For those who are hyperventilating about the apparent determination of the Republican Party to throw the economic situation of our nation (and the world) into major turmoil, the New York Intelligencer has some really good news.
In mentioning potential economic "turmoil," of course, I am referring to the possibility that the Congress will refuse to raise the nation's current "debt limit," and that, in consequence, the United States government will have to state, as of June 1st, or thereabouts, that the government is unable to pay its debts. This is the prospect that has been promised by the inspired leadership [?] of The Speaker of the House of Representatives, Kevin McCarthy, who is pictured above.
Individuals and companies that can't pay their obligations are called "bankrupt." Lots of people, worldwide (not to mention everyone living in the United States of America), believe that the United States government will, in fact, pay for goods and services already received. A failure to "raise the debt limit," generally thought to prevent the government from paying its bills, will be a statement by the legislative branch of government that the United States has no such intention. The effects of such a statement is predicted to have massively negative economic effects, around the world.
The Intelligencer's "good news," which is found in an article linked right here, is that all of the problems that would eventuate, if the United States government refused to pay what it owes for goods and services already received, can be easily avoided by "One Weird Trick."
I assumed, when I read its headline about that "One Weird Trick" solution, that The Intelligencer was going to describe the possibility of minting a single, one trillion dollar platinum coin as a foolproof way to avoid the problems otherwise expected. That would definitely be a "Weird Trick."
Alternatively, I thought that The Intelligencer story might describe how a simple declaration by the President could eliminate all the potential turmoil (both now and into the future).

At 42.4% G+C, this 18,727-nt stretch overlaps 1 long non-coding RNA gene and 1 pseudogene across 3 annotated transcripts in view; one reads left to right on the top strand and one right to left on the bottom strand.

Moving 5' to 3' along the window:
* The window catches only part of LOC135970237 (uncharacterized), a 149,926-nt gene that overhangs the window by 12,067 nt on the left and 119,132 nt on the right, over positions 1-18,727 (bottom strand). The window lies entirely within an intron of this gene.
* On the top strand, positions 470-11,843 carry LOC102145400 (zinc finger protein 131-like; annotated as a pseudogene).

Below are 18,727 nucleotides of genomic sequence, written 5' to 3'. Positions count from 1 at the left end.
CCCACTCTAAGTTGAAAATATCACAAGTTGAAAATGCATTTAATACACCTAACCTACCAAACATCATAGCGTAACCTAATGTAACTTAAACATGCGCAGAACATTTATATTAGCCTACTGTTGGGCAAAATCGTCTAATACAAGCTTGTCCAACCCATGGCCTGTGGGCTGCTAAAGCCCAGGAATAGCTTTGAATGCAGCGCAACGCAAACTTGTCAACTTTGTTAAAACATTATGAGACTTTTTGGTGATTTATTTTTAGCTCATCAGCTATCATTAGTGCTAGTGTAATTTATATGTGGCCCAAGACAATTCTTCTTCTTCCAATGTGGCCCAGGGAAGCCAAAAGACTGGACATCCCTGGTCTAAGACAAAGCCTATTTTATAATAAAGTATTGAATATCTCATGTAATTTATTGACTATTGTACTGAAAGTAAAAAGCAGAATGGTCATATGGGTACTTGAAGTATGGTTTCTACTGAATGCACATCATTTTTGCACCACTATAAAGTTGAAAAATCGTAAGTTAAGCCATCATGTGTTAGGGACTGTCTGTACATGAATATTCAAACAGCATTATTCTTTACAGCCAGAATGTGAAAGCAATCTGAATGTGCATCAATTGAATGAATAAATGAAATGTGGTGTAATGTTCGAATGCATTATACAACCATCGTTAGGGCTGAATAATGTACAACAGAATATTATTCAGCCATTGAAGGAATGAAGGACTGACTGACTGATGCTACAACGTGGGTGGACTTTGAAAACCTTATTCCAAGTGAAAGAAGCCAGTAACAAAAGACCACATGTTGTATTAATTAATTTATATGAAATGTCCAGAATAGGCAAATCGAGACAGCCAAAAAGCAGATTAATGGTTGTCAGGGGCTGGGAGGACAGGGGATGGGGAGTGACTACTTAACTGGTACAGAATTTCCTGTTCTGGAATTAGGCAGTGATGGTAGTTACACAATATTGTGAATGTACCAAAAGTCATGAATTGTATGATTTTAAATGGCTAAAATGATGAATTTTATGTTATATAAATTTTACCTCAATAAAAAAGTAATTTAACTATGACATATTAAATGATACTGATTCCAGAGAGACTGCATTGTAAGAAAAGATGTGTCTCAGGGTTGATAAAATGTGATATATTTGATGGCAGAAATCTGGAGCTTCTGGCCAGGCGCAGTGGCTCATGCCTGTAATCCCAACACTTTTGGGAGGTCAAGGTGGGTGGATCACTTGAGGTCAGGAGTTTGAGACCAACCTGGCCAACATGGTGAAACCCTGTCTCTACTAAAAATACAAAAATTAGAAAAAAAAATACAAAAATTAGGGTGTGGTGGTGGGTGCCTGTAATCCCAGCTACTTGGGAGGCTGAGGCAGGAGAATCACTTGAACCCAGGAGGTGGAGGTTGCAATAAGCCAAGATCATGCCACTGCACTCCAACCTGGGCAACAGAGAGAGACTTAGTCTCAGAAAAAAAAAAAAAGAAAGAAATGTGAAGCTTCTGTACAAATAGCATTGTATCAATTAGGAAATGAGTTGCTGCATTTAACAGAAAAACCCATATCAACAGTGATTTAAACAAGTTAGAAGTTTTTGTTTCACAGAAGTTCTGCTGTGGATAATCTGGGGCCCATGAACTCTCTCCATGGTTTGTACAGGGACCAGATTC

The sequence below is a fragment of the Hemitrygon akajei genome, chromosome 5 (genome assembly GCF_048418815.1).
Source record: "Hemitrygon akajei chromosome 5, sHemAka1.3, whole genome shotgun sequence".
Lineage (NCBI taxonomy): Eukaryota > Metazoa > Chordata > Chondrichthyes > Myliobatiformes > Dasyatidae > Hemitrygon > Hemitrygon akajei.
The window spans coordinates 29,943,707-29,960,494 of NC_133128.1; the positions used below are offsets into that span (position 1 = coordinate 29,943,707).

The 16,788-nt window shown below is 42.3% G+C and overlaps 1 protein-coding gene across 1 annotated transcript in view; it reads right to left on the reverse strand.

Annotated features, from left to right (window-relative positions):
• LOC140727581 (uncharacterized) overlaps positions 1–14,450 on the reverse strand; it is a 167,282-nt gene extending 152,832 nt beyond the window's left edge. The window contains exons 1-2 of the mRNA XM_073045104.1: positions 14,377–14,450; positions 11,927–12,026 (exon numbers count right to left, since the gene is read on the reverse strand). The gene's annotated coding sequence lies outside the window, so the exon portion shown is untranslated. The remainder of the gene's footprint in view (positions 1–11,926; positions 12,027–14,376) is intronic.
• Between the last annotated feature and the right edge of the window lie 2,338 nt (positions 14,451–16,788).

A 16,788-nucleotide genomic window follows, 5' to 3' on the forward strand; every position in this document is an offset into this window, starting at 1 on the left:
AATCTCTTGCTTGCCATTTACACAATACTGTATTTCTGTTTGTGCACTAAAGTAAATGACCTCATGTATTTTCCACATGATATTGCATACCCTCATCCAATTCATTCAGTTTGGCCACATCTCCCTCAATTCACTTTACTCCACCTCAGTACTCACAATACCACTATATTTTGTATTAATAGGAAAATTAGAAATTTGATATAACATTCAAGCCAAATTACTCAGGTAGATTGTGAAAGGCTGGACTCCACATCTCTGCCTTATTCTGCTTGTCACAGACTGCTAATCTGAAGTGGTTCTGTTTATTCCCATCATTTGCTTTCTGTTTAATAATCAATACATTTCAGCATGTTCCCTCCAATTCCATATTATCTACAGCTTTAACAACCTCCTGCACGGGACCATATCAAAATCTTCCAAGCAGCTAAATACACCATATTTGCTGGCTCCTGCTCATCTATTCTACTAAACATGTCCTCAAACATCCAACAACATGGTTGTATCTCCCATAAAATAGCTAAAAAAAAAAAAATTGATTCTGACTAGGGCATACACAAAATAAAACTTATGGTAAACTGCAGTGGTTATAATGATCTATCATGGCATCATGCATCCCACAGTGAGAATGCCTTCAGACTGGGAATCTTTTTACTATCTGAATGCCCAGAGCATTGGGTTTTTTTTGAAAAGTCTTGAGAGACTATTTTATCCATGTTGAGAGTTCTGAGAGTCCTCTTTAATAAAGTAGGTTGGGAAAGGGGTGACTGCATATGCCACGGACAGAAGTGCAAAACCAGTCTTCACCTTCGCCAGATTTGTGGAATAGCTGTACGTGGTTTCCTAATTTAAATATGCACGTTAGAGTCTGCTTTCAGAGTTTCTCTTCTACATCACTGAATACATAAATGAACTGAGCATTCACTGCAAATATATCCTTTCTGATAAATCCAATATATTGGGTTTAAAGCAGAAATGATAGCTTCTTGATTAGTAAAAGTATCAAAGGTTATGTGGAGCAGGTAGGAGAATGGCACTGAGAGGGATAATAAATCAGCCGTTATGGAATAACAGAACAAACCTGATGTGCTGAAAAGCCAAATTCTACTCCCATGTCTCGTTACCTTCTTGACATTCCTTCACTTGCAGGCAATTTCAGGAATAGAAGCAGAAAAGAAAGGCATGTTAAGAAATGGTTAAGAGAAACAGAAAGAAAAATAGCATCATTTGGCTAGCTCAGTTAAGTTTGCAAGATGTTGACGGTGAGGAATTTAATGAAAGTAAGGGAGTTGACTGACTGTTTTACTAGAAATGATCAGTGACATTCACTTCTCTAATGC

For those not following this "debt limit" story closely, it appears that the Fourteenth Amendment to the Constitution has actually prohibited the idea that the Congress can pass a bill imposing a "debt limit." If the President said that, and told the Treasury to ignore the Congressional debt limit legislation, that would be "Weird Trick" #2.
Using Weird Trick #2, by the way, would have what some members of the Democratic Party might think of as a political advantage. Such an action by the President would put the question squarely before the United States Supreme Court. The Court would either have to back up the President or take full responsibility for crashing the national and world economy.
As it turns out, The Intelligencer had a Weird Trick #3 in mind. According to the story, the government can borrow money using "consol bonds," as explained here. A short excerpt is below:
Consols are bonds that pay interest but have no set maturity date, so the principal is never repaid. In effect, they are perpetual annuities. In the 18th century, the British began issuing gilts, or bonds, that could be redeemed by the government but did not need to be. When various types of bonds were later consolidated, they were dubbed consols. They are still traded in London capital markets and remain a small part of the British government’s portfolio.
Consols issued by the U.S. Treasury would not fall within the scope of the debt ceiling because there is no principal that is an obligation of the U.S. Treasury. If no principal ever comes due, there is no addition to the U.S. debt as defined by the debt-limit legislation.
I tend to be of the "whatever works" group, as various responses to Speaker McCarthy and the Republicans in the House are discussed. It is worth noting, though, what Wikipedia has to say about "One Weird Trick" solutions. In general, that "One Weird Trick" terminology has been used in online advertising scams, and let's not start treating our politics that way!
The simple solution to the problem is to eliminate any "debt limit" legislation, starting now and going forward. That is how most of the major economies in the world do it. It is presumed (naturally) that if a nation borrows money, it is going to pay it back. The fight should be over whether the expenditure should be made, and whether it makes sense to pay for important activities by borrowing, as opposed to "taxing," as the way that necessary revenue is raised.
Would that be too straightforward?
So it would appear. Put me down for "No Weird Tricks" when it comes to governmental decisions about anything, definitely including our budget process!
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